URL : http://liber.library.uu.nl/publish/issues/2011-1/index.html?000529

The Economists Online Subject Repository…

The Economists Online Subject Repository—Using Institutional Repositories as the Foundation For International Open Access Growth :

“A new subject repository, Economists Online (EO), has recently been launched. The pioneering model upon which it is built, aggregating the subject specific content of a consortium of participating institutions and their repositories, is examined in this article. An overview of existing subject repositories is given, along with an analysis of the scholarly communications landscape in economics and how the new EO subject repository fits into this environment. This paper makes a case for collaboration between institutional repositories as a way of increasing Open Access (OA) access to research.”

URL : http://www.informaworld.com/smpp/content~db=all~content=a928292729~frm=titlelink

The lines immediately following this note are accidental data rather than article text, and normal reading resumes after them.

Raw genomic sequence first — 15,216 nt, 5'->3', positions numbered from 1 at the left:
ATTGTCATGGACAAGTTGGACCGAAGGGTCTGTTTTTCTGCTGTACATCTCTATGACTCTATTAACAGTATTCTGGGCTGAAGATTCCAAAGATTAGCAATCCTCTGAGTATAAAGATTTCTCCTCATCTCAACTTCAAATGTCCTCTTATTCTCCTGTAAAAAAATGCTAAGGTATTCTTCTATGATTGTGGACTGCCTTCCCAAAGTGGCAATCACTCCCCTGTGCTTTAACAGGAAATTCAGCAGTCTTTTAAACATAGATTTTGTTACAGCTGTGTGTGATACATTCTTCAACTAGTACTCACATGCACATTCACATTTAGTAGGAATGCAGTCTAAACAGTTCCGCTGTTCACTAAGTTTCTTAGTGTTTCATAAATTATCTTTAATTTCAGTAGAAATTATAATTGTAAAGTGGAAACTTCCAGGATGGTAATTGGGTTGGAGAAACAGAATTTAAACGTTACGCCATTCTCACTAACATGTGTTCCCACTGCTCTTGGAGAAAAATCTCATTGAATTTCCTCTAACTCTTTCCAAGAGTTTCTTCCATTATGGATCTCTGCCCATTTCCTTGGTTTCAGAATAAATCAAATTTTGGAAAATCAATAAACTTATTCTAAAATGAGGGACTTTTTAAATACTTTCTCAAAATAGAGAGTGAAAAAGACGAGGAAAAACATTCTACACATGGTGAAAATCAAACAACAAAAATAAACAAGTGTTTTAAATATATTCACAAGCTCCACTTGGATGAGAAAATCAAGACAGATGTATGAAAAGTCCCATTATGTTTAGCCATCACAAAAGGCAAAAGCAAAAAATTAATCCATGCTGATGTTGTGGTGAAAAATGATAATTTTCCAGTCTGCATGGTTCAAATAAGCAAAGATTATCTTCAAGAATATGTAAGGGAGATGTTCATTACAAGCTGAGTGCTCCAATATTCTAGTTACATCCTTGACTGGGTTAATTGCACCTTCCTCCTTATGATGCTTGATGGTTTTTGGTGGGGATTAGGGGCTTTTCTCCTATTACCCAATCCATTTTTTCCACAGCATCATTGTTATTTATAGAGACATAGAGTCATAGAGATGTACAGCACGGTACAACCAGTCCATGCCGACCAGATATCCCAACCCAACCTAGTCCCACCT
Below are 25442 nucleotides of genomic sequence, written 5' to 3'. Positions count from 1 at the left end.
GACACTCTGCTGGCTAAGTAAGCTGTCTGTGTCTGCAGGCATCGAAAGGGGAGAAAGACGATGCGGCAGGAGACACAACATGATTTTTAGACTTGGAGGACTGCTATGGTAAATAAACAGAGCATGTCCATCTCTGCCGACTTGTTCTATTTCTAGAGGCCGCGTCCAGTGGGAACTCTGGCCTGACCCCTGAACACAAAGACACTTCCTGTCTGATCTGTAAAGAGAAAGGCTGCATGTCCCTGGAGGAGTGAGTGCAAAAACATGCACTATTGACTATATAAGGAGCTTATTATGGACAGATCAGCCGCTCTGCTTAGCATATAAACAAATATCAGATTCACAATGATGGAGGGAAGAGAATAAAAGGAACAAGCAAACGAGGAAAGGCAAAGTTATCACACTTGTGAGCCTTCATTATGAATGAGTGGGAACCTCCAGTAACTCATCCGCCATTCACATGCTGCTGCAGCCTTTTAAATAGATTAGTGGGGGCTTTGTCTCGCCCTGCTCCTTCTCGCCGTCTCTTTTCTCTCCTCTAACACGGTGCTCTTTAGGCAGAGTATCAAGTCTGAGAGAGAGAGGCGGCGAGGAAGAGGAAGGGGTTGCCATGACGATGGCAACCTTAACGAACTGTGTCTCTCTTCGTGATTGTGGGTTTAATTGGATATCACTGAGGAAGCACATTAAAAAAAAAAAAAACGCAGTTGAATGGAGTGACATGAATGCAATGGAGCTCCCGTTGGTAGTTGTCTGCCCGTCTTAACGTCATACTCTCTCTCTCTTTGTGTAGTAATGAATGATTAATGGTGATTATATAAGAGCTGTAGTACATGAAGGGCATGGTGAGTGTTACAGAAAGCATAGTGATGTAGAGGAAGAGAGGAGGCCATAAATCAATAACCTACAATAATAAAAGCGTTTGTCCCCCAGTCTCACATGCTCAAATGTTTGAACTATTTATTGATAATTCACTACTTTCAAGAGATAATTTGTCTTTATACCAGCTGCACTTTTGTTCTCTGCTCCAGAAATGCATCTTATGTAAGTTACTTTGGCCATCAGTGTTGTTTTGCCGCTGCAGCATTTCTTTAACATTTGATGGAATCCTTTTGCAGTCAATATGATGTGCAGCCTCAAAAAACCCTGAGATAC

Estimating the Economic Impact of Mass D…

Estimating the Economic Impact of Mass Digitization Projects on Copyright Holders: Evidence from the Google Book Search Litigation :
“Google Book Search (GBS) has captured the attention of many commentators and government officials, but even as they vigorously debate its legality, few of them have marshaled new facts to estimate its likely effects on publishing and other information markets. This Article challenges the conventional wisdom propounded by the U.S. and German governments, as well as Microsoft and other competitors of Google, concerning the likely economic impact of mass book-digitization projects. Originally advanced by publishing industry lobbying groups, the prevailing account of mass book-digitization projects is that they will devastate authors and publishers, just as Napster and its heirs have supposedly devastated musicians and music labels. Using the impact of GBS on the revenues and operating incomes of U.S. publishers believing themselves to be the most-affected by it, this Article finds no evidence of a negative impact upon them. To the contrary, it provides some evidence of a positive impact, and proposes further empirical research to identify the mechanisms of digitization’s economic impact.